When it comes to selling in F&I, you must separate the sales process from the finance process.
As I sit and read about all the new products in the industry today designed to help dealers sell more cars, a few things dawn on me. Digital retailing is now the new buzzword in the industry and it’s becoming clear that these digital retailing companies are trying to take the digital retailing experience to the showroom. While that may work with some aspects of the business, when it comes to the financing aspect, this is a recipe for reduced penetrations and profits in F&I.
Over the years I’ve tried everything possible when running a store to increase finance penetrations and profits in F&I. The number one way to increase penetrations and profits based on my decades of experience in a store is you must separate the sales process from the finance process. This degree of separation is the key to having success in the business office.
I was at the store recently, where I was talking to the general manager about finance. He wanted to increase his finance profits and penetrations and, in order to do that, he was using a tool (that I won’t mention here) that includes financing options with products and having the salespeople pitch them. I’ve tried that and it doesn’t work! Now I’m sure there are a few outliers who are reading this and saying, “We’re very successful doing it that way.” I can tell you with absolute certainty and experience after training thousands of people to sell cars that less than 10% of the salespeople (especially with the new generation of salespeople) have what it takes to be successful with this process.
Let me dive a little deeper and explain why I make this statement. To be successful in any customer-facing environment, you must first understand the psychology of people. Salespeople care about one thing: selling a car. When you spiff them 50 bucks if their customer buys a warranty, that’s not enough incentive for them to truly understand what they’re pitching and even care if they sell it or not. They care more about selling the car and getting the unit out more than they do selling any F&I products.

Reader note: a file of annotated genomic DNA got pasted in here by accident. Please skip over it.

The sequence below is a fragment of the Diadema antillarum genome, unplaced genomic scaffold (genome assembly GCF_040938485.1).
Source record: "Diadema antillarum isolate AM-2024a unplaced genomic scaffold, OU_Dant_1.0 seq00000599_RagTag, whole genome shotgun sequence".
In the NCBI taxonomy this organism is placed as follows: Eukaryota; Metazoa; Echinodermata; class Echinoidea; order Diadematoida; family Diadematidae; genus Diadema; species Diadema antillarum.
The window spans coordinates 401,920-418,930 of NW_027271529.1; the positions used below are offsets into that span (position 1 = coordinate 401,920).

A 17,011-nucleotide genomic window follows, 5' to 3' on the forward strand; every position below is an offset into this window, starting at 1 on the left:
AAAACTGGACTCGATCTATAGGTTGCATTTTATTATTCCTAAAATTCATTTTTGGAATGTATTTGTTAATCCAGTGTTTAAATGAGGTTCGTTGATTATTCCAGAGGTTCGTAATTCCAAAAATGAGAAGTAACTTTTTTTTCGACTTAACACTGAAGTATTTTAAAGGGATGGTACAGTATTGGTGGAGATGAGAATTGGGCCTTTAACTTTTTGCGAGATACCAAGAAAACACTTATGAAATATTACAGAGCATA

Now let’s look at this from the customer perspective. If I’m a customer and you present me with a service contract or gap or any other ancillary products and I tell you no and then when I go to the business office I’m getting hit with it again, I have a propensity to say I already told the guy/girl out there that I don’t want that. It’s because we haven’t separated the sales process from the finance process.
In all my years trying to do multiple things to be transparent and upfront (which is how I believe in doing business), I have learned several things.
First, you need to make sure you have someone who is willing to listen. If the customer has already been presented these options before he even gets to the business office and then I bring it up again, the likelihood of him being willing to listen is very slim.
Second, a solid F&I process. We must set ourselves up to be the authority about financing and everything related to it. In order to establish ourselves as the authority, most people try to talk and build rapport during the process. The rapport and that mindset is built through a solid process.
Third is a great presentation. To do F&I effectively, you have to master your craft. Repetition is the mother of skill! How much training are you giving these salespeople to prepare them to present things that are not financially beneficial to them? The presentation of products in the process of doing finance is crucial for the success of this department. When a trained professional is presenting things, the customers are asked to make a decision on the spot and be presented with these options when finalizing the paperwork — that is your best time and opportunity to be successful with a trained professional.
In closing, taking advice from a tech person on what the most effective way to sell something is like going to a dentist asking them to fix your broken arm. While they may understand in theory how to set a bone, it is not their area of expertise. When trying to make a major shift in process to get better results, look for someone who has sat in the seat, done the job and understands what it takes to get the results you’re looking for.